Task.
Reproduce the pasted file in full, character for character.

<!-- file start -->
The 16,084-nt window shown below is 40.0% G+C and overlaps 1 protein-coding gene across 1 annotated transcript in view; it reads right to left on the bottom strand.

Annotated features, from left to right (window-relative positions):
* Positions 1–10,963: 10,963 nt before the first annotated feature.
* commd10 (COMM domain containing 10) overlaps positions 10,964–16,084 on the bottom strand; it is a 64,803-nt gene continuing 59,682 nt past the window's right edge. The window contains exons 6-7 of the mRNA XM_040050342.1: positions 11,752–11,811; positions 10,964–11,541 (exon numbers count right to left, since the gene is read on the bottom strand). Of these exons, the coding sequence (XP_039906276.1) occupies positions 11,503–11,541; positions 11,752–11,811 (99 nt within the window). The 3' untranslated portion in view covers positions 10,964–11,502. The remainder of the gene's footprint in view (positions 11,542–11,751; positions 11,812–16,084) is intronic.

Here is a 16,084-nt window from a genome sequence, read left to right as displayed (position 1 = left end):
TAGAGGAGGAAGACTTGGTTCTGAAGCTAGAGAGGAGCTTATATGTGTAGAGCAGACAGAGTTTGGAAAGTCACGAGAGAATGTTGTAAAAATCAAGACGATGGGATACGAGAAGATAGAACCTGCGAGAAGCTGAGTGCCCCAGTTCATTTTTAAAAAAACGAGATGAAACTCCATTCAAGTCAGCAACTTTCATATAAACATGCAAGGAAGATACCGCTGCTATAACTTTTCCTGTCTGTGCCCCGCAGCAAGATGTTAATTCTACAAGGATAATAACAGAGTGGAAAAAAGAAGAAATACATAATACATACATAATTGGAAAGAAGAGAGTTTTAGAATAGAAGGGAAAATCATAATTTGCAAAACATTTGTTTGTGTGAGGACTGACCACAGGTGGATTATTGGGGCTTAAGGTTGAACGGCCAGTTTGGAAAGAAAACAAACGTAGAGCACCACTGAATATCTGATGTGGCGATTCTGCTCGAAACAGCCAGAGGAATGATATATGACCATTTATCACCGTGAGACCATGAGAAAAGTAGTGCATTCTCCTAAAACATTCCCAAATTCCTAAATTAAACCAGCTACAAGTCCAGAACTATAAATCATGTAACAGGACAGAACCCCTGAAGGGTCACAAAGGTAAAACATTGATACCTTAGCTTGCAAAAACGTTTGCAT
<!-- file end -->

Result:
The 16,084-nt window shown below is 40.0% G+C and overlaps 1 protein-coding gene across 1 annotated transcript in view; it reads right to left on the bottom strand.

Annotated features, from left to right (window-relative positions):
* Positions 1–10,963: 10,963 nt before the first annotated feature.
* commd10 (COMM domain containing 10) overlaps positions 10,964–16,084 on the bottom strand; it is a 64,803-nt gene continuing 59,682 nt past the window's right edge. The window contains exons 6-7 of the mRNA XM_040050342.1: positions 11,752–11,811; positions 10,964–11,541 (exon numbers count right to left, since the gene is read on the bottom strand). Of these exons, the coding sequence (XP_039906276.1) occupies positions 11,503–11,541; positions 11,752–11,811 (99 nt within the window). The 3' untranslated portion in view covers positions 10,964–11,502. The remainder of the gene's footprint in view (positions 11,542–11,751; positions 11,812–16,084) is intronic.

Here is a 16,084-nt window from a genome sequence, read left to right as displayed (position 1 = left end):
TAGAGGAGGAAGACTTGGTTCTGAAGCTAGAGAGGAGCTTATATGTGTAGAGCAGACAGAGTTTGGAAAGTCACGAGAGAATGTTGTAAAAATCAAGACGATGGGATACGAGAAGATAGAACCTGCGAGAAGCTGAGTGCCCCAGTTCATTTTTAAAAAAACGAGATGAAACTCCATTCAAGTCAGCAACTTTCATATAAACATGCAAGGAAGATACCGCTGCTATAACTTTTCCTGTCTGTGCCCCGCAGCAAGATGTTAATTCTACAAGGATAATAACAGAGTGGAAAAAAGAAGAAATACATAATACATACATAATTGGAAAGAAGAGAGTTTTAGAATAGAAGGGAAAATCATAATTTGCAAAACATTTGTTTGTGTGAGGACTGACCACAGGTGGATTATTGGGGCTTAAGGTTGAACGGCCAGTTTGGAAAGAAAACAAACGTAGAGCACCACTGAATATCTGATGTGGCGATTCTGCTCGAAACAGCCAGAGGAATGATATATGACCATTTATCACCGTGAGACCATGAGAAAAGTAGTGCATTCTCCTAAAACATTCCCAAATTCCTAAATTAAACCAGCTACAAGTCCAGAACTATAAATCATGTAACAGGACAGAACCCCTGAAGGGTCACAAAGGTAAAACATTGATACCTTAGCTTGCAAAAACGTTTGCAT